When a plane crashes because its aircraft control software has been incorrectly coded, the software manufacturer may be liable for damages. However, when a computer software application is incorrectly coded, leading to a major cyber-attack and interruption of international commerce, the vendor company which created the software almost never incurs liability. Why? Would amending consumer protection laws enhance cybersecurity?
The reason software vendors are rarely found liable for damages that result from vulnerabilities in their software are the strict terms that vendors impose on all users of their software. Courts almost always enforce these strict terms. Very few users even read the terms before using the software and, even when they do, they do not understand that these terms effectively exempt software vendors from almost all liability.
As a result of this protection, some software vendors may be lax about securing their software. Competition among vendors demands innovation, constant improvement, and expansion of useful features. Time-to-market is a critical part of the competition. As a result of this haste, software security may not be the vendor’s first priority. Software vulnerabilities do affect customer confidence and may affect sales, but there is no direct financial penalty for potential damages caused by those vulnerabilities.
There is evidence that software insecurity is growing: significant increases in software data breaches and other cyber-attacks such as ransomware. Most breaches involve, at least in part, a software coding error by a human.
Most common software, especially computer operating systems like Windows or MacOS, are very complex and consist of a vast number of lines of code. Each line is typed by a human, similar to typing an English sentence. Humans make software coding errors in the same way as authors make typographical, grammar, and spelling errors. However, even a single missing semicolon by a coder can make the difference between secure software and a computer breach resulting in a massive intellectual property theft, a massive personal data breach, or even a massive global computer outage lasting for weeks.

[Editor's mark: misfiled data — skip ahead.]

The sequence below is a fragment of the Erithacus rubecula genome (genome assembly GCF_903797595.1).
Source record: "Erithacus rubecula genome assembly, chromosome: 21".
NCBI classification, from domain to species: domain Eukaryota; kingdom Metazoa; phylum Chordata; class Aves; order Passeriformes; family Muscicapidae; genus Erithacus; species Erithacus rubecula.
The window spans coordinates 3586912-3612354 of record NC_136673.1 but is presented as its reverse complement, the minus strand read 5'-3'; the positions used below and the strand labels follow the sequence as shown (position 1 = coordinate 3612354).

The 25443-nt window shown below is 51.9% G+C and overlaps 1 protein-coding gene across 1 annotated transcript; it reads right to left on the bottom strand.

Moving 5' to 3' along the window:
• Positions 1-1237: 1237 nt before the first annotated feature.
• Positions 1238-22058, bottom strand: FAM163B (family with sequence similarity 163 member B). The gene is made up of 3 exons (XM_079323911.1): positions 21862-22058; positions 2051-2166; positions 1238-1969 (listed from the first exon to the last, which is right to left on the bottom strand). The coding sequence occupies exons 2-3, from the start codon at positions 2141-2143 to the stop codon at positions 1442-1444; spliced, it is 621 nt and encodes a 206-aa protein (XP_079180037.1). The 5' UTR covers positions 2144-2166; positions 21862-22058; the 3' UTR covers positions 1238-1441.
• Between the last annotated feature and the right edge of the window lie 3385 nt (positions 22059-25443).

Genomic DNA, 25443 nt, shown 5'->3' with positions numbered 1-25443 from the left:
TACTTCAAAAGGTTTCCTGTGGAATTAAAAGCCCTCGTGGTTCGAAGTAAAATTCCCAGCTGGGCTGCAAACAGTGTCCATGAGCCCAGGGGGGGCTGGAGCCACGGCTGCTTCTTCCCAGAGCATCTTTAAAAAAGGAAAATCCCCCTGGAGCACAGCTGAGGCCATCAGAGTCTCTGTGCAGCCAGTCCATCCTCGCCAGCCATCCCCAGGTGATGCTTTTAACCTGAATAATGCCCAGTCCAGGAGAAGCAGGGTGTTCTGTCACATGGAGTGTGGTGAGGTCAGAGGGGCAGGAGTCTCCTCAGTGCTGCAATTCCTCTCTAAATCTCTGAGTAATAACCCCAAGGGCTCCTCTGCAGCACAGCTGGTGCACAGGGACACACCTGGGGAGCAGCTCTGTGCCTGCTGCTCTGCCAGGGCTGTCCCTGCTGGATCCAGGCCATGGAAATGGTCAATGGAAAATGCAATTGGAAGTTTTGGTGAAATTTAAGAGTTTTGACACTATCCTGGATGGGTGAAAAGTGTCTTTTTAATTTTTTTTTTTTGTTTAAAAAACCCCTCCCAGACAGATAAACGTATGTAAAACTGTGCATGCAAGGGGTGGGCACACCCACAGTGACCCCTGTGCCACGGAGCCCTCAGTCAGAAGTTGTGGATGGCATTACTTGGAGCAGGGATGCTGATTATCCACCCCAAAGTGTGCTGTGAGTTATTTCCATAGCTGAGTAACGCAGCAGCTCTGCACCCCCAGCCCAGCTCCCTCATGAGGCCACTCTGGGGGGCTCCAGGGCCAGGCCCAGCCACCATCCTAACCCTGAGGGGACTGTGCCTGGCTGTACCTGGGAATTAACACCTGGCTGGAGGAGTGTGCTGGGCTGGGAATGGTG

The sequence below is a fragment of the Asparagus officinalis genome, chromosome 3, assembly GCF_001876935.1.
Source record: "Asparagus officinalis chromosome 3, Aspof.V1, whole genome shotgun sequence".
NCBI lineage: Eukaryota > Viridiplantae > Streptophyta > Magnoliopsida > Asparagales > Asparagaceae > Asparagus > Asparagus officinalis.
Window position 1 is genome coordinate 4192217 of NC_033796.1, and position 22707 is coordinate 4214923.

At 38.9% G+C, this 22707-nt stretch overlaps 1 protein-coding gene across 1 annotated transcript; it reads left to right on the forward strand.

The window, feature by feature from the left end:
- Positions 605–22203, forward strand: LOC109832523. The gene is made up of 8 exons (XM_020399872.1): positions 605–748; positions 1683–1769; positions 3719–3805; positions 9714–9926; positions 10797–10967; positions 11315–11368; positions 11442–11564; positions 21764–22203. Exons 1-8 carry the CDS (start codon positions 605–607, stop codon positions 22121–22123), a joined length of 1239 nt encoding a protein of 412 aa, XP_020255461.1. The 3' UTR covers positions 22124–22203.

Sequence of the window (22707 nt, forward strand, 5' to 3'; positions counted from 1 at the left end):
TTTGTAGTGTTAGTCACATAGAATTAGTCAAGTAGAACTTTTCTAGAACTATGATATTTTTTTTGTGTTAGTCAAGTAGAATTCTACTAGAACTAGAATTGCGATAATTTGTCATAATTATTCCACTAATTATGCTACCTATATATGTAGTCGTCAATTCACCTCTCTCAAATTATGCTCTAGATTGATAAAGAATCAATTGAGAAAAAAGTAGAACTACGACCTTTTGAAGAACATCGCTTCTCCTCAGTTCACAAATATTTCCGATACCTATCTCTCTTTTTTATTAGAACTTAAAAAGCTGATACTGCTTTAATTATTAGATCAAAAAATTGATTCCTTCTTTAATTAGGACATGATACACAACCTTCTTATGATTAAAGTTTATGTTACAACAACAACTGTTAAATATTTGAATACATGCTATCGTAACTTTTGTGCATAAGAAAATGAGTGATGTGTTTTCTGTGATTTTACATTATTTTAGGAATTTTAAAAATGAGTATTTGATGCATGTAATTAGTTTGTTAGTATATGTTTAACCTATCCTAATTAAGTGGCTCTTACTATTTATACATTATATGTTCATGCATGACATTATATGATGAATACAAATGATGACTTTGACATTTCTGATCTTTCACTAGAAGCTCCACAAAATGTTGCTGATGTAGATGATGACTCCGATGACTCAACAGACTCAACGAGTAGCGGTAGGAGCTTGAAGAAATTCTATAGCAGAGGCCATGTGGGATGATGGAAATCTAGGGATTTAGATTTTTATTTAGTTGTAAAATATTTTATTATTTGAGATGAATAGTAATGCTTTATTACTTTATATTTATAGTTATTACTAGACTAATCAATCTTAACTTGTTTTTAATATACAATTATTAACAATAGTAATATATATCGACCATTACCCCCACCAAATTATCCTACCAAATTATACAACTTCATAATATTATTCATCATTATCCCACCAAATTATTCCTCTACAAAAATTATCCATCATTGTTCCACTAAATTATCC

What if software vendors were subject to product liability as are vendors of a car, kitchen appliance, or children’s toy (many of which, incidentally, are now operated by internal software code). Based on the practices of these other industries, to protect themselves from product liability risk, software vendors would use additional resources to test the cybersecurity of their products before releasing new software. The consumer might pay more – but the software would be more secure.
New consumer protection laws could override the strict software user terms that almost no one reads or understands and set a new level playing field for all software vendors. More secure software will go a long way to better consumer protection, greater individual privacy, more secure commerce, and increased national security.